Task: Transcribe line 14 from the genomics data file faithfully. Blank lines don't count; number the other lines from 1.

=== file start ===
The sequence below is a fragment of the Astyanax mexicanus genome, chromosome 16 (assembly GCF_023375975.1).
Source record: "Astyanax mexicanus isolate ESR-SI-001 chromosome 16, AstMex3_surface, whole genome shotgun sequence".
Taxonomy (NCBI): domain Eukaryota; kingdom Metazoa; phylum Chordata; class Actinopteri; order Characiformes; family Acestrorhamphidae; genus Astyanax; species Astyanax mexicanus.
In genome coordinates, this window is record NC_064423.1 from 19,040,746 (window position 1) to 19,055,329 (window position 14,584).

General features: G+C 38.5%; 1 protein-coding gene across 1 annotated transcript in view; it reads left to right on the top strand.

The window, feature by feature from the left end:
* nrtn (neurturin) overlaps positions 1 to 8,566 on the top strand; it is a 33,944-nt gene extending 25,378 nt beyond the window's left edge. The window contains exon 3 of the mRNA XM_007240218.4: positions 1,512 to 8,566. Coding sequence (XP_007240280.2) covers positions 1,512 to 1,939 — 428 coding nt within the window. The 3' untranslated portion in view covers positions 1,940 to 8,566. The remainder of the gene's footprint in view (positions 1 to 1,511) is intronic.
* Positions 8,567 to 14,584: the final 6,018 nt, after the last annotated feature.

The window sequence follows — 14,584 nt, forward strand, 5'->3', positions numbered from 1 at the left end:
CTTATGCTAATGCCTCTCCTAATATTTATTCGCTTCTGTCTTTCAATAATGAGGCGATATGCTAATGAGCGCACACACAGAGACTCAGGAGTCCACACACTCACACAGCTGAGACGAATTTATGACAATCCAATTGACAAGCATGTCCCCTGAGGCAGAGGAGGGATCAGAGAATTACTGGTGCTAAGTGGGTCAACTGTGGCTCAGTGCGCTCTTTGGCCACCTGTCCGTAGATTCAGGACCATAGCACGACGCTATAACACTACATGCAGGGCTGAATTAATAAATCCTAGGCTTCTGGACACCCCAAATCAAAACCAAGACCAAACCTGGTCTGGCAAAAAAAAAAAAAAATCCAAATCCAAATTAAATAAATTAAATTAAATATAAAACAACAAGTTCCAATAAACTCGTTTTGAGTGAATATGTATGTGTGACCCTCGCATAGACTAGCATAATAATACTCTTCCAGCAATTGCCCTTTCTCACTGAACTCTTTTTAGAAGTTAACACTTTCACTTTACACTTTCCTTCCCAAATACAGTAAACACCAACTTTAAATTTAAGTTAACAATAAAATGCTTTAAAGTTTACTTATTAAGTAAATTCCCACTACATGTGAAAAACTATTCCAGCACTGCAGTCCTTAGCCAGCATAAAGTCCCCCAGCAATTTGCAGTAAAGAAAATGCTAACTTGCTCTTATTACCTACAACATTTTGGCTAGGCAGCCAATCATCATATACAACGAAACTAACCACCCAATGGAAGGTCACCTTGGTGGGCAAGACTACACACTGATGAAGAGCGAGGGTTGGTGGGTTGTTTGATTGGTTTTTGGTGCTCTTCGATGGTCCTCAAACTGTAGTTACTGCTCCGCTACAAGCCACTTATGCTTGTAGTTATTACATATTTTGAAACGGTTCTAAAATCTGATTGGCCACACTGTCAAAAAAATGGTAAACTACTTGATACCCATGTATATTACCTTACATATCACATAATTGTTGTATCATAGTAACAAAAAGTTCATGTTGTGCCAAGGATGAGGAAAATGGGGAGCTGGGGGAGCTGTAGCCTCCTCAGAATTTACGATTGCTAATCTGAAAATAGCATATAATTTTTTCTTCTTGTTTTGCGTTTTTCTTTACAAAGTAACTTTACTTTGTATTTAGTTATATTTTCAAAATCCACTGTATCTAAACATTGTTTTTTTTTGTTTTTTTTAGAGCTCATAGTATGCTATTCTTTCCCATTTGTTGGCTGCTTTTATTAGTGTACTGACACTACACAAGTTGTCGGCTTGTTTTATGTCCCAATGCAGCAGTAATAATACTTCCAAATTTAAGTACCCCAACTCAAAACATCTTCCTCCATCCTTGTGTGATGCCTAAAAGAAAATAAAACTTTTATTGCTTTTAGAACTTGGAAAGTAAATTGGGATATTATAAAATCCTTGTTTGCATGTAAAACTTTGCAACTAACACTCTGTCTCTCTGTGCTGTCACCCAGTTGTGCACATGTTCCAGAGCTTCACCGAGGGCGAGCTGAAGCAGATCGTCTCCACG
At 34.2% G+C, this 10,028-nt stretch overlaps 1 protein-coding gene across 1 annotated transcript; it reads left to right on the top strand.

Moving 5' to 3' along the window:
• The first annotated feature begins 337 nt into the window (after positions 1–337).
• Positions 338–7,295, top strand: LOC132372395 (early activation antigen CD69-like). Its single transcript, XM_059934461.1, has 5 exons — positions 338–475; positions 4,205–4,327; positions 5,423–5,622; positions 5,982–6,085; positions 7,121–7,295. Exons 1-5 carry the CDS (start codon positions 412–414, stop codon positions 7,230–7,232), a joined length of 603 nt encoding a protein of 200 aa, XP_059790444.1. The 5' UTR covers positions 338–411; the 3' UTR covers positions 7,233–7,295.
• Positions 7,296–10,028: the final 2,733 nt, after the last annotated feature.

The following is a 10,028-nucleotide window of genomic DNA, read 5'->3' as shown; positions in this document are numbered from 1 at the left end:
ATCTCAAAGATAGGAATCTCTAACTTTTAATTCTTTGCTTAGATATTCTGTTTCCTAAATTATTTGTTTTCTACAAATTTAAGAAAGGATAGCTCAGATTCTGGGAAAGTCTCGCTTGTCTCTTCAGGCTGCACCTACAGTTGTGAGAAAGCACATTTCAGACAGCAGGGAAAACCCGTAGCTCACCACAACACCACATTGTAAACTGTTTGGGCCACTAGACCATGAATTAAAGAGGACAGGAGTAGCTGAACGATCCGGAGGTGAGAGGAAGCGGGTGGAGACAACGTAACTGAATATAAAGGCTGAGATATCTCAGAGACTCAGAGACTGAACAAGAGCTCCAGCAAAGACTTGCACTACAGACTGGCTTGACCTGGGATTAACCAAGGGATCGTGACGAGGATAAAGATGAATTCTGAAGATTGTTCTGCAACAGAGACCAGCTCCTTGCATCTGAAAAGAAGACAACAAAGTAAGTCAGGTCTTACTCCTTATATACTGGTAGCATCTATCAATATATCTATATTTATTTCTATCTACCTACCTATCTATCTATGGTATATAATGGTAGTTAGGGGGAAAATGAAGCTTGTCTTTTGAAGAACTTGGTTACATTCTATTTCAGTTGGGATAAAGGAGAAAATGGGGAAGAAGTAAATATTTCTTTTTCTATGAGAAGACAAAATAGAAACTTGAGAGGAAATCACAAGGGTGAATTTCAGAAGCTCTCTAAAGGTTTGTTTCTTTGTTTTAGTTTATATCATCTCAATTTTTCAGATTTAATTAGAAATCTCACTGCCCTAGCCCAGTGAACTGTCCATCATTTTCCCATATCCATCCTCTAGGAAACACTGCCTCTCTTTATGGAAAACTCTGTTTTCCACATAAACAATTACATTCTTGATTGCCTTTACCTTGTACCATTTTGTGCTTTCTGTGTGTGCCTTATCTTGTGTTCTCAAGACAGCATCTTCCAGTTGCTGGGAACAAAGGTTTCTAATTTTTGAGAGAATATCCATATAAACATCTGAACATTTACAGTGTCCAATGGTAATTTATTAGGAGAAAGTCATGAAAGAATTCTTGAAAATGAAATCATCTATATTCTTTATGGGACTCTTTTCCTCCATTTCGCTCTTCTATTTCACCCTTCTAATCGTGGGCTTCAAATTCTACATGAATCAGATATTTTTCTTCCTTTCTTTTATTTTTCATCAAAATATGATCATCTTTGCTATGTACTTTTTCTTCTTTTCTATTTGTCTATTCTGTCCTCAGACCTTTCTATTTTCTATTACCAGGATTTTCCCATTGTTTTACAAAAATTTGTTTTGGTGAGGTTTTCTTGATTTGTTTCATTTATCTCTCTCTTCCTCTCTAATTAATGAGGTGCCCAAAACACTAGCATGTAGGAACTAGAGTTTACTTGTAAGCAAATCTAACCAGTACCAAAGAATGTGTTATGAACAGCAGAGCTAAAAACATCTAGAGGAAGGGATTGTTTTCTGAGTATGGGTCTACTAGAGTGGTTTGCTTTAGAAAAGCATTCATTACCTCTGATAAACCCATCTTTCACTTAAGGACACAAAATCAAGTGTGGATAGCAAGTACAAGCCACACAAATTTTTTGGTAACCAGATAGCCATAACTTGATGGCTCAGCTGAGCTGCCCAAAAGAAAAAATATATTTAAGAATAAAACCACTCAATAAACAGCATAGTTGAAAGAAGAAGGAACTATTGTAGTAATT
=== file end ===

• Positions 338–7,295, top strand: LOC132372395 (early activation antigen CD69-like). Its single transcript, XM_059934461.1, has 5 exons — positions 338–475; positions 4,205–4,327; positions 5,423–5,622; positions 5,982–6,085; positions 7,121–7,295. Exons 1-5 carry the CDS (start codon positions 412–414, stop codon positions 7,230–7,232), a joined length of 603 nt encoding a protein of 200 aa, XP_059790444.1. The 5' UTR covers positions 338–411; the 3' UTR covers positions 7,233–7,295.